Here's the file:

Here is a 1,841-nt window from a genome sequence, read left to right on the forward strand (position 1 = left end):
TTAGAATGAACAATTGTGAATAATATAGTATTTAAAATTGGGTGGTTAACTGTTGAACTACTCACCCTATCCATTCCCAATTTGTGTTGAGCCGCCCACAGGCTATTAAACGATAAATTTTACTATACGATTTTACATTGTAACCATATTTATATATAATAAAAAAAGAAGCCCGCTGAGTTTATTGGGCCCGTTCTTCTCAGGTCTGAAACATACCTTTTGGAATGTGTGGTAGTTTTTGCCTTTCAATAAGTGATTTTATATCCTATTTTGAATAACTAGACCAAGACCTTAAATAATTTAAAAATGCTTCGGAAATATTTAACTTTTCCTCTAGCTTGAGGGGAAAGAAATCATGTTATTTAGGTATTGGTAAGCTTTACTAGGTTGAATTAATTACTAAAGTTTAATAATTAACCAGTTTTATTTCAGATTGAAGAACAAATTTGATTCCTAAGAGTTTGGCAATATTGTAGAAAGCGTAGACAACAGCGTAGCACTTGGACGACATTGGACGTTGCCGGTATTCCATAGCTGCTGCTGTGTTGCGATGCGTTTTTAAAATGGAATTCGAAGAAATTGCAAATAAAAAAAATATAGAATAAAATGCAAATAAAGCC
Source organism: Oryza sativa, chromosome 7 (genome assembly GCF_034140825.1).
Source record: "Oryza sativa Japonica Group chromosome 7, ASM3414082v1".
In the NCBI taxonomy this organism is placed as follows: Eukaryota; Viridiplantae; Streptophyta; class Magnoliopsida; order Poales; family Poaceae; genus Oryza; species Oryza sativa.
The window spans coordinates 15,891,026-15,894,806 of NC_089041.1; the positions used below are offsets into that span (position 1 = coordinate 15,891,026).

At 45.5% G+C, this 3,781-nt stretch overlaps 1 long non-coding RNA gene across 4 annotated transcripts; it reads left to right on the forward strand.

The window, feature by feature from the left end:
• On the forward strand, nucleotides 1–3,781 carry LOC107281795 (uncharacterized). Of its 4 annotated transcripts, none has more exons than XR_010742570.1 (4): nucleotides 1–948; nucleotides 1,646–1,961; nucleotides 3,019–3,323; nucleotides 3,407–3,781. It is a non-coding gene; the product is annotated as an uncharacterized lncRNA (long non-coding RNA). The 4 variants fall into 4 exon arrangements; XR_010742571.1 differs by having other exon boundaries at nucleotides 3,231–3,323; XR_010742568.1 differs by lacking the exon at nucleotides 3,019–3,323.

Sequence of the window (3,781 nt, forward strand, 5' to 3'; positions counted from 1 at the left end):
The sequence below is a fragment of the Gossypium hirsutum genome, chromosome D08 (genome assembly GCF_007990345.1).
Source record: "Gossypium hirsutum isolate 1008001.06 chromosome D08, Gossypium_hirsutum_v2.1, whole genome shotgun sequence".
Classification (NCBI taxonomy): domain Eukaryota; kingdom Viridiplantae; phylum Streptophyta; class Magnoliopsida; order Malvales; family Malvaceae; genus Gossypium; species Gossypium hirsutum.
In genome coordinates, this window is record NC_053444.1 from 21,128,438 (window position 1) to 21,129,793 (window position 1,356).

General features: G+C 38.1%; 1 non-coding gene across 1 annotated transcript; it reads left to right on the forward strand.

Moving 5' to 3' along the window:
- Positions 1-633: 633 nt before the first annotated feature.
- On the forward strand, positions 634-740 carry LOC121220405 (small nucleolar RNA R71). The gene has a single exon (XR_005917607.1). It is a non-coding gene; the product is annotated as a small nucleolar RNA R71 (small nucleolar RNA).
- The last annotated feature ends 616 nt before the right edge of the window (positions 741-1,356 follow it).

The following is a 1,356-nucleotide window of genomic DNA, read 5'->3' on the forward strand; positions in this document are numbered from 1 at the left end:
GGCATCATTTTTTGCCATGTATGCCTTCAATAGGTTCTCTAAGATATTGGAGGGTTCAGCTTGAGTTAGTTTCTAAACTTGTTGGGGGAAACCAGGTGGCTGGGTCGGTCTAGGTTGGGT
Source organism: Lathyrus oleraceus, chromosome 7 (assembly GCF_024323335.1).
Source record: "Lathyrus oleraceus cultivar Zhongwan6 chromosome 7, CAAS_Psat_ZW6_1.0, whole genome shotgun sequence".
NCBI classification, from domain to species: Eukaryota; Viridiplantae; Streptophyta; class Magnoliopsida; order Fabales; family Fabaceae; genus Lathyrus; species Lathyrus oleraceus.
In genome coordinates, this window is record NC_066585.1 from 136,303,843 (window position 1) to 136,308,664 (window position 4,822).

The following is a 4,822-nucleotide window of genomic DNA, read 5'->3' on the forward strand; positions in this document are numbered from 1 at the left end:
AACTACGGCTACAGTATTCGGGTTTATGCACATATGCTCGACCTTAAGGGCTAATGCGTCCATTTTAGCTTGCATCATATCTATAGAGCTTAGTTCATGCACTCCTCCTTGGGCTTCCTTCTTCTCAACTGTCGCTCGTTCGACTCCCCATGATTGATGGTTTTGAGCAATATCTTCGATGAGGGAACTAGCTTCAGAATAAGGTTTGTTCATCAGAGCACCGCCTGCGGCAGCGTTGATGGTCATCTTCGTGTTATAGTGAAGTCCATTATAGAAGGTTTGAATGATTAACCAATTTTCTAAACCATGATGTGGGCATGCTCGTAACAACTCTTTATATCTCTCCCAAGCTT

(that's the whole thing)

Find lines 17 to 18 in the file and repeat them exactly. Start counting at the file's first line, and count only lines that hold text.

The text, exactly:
- Positions 1-633: 633 nt before the first annotated feature.
- On the forward strand, positions 634-740 carry LOC121220405 (small nucleolar RNA R71). The gene has a single exon (XR_005917607.1). It is a non-coding gene; the product is annotated as a small nucleolar RNA R71 (small nucleolar RNA).